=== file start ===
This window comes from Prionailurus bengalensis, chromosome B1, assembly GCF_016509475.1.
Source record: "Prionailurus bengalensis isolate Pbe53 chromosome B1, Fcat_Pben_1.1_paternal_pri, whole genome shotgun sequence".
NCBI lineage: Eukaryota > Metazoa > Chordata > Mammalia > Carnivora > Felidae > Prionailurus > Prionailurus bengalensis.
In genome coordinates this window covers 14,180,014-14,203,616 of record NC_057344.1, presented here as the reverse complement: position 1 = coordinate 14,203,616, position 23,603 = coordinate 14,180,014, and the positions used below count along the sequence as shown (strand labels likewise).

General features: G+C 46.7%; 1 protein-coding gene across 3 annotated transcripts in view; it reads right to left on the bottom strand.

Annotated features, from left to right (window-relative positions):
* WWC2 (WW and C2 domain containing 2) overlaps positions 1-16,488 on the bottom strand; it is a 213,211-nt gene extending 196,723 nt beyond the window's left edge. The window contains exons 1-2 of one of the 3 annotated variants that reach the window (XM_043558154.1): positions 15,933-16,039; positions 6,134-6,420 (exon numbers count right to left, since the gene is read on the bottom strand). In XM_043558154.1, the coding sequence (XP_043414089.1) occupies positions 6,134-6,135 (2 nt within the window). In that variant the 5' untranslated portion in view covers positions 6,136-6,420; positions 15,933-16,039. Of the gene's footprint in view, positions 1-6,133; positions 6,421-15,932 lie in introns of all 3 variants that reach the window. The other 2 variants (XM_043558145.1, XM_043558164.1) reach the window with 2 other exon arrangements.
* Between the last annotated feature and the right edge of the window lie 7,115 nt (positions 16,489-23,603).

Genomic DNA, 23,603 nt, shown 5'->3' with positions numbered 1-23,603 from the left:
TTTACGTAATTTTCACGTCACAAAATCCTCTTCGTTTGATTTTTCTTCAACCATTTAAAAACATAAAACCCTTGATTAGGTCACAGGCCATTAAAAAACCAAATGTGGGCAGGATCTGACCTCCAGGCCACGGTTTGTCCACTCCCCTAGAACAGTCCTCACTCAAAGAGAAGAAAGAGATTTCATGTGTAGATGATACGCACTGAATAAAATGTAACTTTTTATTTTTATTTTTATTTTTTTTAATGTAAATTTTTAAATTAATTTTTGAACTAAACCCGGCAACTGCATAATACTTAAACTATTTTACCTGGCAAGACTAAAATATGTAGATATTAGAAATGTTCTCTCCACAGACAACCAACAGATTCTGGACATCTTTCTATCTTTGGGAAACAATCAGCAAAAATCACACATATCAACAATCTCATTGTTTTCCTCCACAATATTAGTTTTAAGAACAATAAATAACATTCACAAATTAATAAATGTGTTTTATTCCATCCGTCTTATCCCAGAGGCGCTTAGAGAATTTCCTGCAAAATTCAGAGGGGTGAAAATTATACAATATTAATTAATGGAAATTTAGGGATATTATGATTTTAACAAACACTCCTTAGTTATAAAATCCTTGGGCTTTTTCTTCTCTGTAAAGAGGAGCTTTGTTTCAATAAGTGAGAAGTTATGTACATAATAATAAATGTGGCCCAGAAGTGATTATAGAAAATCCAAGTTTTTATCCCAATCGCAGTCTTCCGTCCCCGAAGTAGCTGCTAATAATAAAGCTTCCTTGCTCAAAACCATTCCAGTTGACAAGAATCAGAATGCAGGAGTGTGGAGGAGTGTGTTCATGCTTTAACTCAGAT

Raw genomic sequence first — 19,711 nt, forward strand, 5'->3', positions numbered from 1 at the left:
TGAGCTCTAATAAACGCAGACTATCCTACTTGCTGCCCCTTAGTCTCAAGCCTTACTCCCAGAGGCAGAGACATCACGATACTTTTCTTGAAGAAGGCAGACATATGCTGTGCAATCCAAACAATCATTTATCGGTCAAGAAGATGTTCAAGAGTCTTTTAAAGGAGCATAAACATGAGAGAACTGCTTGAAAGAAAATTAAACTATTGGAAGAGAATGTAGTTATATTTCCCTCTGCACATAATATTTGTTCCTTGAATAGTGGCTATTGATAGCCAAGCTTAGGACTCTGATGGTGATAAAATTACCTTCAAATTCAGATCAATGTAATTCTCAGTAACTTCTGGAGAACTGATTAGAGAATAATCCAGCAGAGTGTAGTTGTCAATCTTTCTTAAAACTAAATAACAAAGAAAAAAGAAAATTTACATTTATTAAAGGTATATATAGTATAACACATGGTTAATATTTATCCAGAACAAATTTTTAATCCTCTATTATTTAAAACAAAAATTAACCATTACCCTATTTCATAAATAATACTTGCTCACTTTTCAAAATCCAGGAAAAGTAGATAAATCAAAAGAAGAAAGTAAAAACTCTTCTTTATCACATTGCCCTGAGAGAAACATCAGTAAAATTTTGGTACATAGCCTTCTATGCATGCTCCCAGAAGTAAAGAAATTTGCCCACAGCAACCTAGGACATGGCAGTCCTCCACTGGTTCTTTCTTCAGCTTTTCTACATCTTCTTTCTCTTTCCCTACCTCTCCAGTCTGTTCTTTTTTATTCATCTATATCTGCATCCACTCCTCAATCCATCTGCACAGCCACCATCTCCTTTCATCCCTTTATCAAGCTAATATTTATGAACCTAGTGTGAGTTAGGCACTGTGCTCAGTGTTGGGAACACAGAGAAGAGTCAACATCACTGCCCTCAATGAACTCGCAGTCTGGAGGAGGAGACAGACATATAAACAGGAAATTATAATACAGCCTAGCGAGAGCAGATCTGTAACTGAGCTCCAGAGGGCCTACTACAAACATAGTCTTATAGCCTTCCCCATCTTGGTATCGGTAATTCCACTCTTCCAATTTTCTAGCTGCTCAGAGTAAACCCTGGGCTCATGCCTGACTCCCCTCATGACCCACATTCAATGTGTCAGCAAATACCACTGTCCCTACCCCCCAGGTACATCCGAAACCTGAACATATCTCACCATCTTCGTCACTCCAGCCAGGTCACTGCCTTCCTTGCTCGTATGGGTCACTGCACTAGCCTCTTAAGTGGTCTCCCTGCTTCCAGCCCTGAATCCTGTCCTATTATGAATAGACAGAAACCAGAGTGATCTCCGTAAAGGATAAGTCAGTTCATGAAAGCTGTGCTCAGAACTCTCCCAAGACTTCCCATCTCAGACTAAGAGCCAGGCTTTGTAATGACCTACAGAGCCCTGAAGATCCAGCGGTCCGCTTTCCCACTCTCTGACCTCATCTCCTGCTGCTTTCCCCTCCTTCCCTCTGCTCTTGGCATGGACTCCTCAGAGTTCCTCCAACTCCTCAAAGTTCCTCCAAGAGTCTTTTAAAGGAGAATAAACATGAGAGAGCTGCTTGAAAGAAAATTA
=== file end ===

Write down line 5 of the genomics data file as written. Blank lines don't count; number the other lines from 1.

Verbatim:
General features: G+C 46.7%; 1 protein-coding gene across 3 annotated transcripts in view; it reads right to left on the bottom strand.